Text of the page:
Sunday, November 25, 2012

Three miles for which to be thankful

I am a planner. I always have been, and the trait has served me well. As much as a planner I can be, I have my times to be spontaneous. Over thinking art and the artistic process process has never worked well for me. Usually, I have better results if I jump right in, experiment with the materials, and see where it takes me. My approach to distance running is remarkably similar, which may be why art, running, and nature are so closely related in my mind.

Despite being told to 'limit my weight bearing activities' by my orthopedic, I still decided to go for a walk at J. B. Starkey Wilderness Park when home this Thanksgiving holiday.  I cannot resist watching a good sunrise on the west coast.  The problem that surfaced when I was waiting at the gate for the park to open was where?  I am used to being able to meander across acres upon acres in just one outing, and then do it all again the next.  This was my one shot.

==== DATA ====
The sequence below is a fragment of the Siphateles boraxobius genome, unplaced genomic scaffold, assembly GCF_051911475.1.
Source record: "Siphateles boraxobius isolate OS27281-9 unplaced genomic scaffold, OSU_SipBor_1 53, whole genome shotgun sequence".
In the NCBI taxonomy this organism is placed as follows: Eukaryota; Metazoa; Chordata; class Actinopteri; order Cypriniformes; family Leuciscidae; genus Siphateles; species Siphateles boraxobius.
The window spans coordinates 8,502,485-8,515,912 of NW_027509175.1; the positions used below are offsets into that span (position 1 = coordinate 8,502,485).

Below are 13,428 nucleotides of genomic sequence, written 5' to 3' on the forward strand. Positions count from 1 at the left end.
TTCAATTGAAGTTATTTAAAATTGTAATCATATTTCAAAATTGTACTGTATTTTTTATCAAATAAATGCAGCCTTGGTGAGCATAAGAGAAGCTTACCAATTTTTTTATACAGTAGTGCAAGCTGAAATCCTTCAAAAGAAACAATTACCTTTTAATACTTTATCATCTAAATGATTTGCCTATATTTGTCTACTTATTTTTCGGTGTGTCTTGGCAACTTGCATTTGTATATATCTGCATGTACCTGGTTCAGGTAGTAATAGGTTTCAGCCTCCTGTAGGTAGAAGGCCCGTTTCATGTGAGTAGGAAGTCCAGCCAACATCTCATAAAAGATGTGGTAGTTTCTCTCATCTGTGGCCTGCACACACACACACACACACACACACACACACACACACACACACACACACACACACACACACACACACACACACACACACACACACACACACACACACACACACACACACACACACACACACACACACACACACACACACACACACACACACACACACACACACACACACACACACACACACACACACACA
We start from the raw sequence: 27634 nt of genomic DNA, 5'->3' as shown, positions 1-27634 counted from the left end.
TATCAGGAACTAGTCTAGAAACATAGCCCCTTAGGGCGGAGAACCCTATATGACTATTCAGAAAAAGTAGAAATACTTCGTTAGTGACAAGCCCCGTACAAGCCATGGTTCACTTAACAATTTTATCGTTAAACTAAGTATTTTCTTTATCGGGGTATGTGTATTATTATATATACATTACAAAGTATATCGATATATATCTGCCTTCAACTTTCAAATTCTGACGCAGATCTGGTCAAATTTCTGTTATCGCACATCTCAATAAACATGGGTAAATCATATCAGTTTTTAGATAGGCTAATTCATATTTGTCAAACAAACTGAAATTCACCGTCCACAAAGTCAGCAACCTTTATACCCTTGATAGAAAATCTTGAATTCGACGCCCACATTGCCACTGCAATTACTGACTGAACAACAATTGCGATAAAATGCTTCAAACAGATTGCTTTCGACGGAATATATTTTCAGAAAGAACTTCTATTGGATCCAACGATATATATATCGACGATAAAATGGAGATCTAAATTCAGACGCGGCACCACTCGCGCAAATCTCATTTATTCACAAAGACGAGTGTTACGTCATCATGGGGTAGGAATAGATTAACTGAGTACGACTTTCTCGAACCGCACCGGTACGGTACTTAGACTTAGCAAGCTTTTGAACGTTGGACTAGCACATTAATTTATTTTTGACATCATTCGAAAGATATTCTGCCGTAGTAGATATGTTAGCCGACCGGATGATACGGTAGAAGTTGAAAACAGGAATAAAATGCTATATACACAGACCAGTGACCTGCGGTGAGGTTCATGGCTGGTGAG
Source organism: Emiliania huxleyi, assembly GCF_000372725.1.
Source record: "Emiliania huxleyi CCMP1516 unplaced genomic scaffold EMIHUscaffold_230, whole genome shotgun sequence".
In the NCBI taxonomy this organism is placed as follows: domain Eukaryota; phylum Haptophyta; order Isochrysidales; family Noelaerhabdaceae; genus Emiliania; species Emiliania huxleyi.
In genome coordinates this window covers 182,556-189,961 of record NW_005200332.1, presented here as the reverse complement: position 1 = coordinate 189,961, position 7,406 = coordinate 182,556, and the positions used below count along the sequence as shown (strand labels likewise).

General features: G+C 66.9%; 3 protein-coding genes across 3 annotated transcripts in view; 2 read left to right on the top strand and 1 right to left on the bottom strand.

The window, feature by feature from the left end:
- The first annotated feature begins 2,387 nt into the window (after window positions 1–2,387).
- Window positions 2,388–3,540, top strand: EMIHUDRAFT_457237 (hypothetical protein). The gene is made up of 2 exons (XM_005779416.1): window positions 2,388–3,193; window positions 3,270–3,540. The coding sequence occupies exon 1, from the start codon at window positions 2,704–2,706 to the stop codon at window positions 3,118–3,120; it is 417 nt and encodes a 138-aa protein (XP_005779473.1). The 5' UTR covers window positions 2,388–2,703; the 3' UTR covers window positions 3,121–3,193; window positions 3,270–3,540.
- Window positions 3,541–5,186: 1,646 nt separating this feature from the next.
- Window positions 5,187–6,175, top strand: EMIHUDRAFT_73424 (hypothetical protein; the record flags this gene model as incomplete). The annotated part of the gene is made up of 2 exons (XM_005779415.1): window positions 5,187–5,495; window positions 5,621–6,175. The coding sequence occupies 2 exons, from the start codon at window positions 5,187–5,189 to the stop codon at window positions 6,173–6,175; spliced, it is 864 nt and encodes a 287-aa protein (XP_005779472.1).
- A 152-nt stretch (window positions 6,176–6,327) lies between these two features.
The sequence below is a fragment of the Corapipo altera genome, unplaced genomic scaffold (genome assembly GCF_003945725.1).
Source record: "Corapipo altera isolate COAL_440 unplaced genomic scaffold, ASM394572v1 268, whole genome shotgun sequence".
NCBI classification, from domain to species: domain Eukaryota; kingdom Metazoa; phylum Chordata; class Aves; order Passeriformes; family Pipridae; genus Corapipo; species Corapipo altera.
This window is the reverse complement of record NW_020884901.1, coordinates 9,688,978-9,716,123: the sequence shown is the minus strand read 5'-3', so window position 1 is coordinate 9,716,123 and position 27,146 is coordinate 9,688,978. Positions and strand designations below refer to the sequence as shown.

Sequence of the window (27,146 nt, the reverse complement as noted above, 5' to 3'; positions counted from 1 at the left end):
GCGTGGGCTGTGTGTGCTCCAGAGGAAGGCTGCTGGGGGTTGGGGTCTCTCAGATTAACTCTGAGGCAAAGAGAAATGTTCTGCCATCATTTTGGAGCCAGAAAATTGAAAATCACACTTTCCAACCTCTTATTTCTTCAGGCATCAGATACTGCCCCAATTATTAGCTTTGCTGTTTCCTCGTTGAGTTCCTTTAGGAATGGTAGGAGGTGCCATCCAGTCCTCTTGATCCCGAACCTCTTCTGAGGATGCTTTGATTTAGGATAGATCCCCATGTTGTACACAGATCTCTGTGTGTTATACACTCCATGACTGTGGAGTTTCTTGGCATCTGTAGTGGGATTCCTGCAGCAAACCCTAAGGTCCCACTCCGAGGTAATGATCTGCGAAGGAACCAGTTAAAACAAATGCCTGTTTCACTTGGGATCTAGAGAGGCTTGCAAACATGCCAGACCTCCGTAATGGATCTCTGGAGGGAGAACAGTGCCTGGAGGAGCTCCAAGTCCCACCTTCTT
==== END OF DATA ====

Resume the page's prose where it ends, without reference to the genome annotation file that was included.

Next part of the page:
Where would I make the most of my one morning here?  The large field?  Western horse trails?  The big scrub?  The 1.9mi loop?  I went through all of my favorite shorter routes, but as soon as I stepped out my car and my feet touched the damp crushed shell lot, all planning disappeared. 

I was drawn to the dark, more enclosed path with the thin rays of light just beginning to peak above the horizon.  As if the forest knew I was coming, the morning was cool and clear, and a thin layer of fog nestled low amongst the lakes.  This is my favorite kind of morning. 

Just as I decided to take the short path to the edge of one of the many lakes, I stumbled upon a new trail.  This path did not exist a few months ago, and somehow I found it on this one morning.  The fairly wide trail meandered along the edge of the lake, and ended at a recent campsite.  There was a small opening in the clearing.  It was like a window made to watch the sunrise, so I did.

With just a three mile or so walk, I was thankful I could do what I love.  Although I limited the distance, I was able to explore.  I had my own adventure.  It felt good.  It was exactly what I needed.  I had missed the freedom of running.  Perhaps that is why when I am not running, I paint landscapes incessantly.  I have a need for spontaneity.  I cannot wait until I am once again able to fill that need with my brush and my feet.

Physical therapy begins tomorrow!  Let's see what I am able to do...

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